Rail industry insiders say some of the increased costs are down to changes demanded by Transport Scotland but also the cost of making changes where the route’s overhead wires and railway bridges were too low to meet safety standards. Originally scheduled to be complete by last year the EGIP scheme has faced a number of delays with both Network Rail and the ORR consistently raising doubts about the delivery of a 42-minute journey time, with eight- car services, between Edinburgh and Glasgow by December this year.
Alittle good news about Scotland’s railways has been in short supply in recent years.
Abellio has been widely criticised for its performance and handling of the ScotRail franchise since taking over in 2015, and the soaring costs on the flagship electrification project revealed today hardly inspires confidence.
So is it time to take a step back and look for a more radical way of running our railways?
Do passengers really care who is in charge if their train turns up on time and they can get a seat?
Full nationalisation of the railways is being strongly pushed by Labour but the truth is we are already halfway there as track operator Network Rail is publicly owned.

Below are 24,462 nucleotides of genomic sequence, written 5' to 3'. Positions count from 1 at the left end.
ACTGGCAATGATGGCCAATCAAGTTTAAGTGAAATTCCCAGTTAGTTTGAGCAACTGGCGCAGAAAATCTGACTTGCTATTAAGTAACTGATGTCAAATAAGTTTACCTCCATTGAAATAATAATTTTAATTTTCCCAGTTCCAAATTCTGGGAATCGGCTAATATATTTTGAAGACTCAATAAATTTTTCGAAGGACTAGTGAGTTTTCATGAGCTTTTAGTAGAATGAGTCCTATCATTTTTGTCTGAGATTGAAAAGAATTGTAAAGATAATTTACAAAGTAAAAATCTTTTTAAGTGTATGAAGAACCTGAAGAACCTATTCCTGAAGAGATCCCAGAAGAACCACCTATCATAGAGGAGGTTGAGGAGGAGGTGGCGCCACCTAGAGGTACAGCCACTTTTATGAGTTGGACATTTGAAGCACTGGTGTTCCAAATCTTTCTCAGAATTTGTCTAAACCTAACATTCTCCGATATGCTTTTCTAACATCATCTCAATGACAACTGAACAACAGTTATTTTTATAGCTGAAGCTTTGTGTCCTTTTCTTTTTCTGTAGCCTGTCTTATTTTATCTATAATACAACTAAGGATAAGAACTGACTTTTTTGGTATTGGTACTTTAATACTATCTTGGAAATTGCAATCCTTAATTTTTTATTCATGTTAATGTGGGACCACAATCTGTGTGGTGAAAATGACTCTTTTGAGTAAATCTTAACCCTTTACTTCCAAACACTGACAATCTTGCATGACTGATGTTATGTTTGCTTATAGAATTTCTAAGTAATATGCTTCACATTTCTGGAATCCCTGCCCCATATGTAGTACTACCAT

The Scottish Government believes Network Rail should be devolved to Holyrood and it is a view shared by think tank Reform Scotland.
Former Labour MP and transport minister Tom Harris, a board member at Reform Scotland, said: “There has been almost constant discussion about nationalising ScotRail for years, and it continues unabated.
“But it is a meaningless distraction. ScotRail is responsible for only around onethird of the delays on the railways, whereas over half are down to Network Rail – the public body responsible and already nationalised.
“What would be interesting to explore is whether the Scottish Government could do a better job of running Scotland’s railway infrastructure than the Westminster Government.
“Scotland’s rail problems are more fundamental than the current debate would suggest. In 30 years’ time, do we really want to be in a situation where it could take less time to reach London by rail from Edinburgh than it does to reach Inverness?
“While rail links to London are important, so too are links within Scotland, links which are sadly lacking at present.”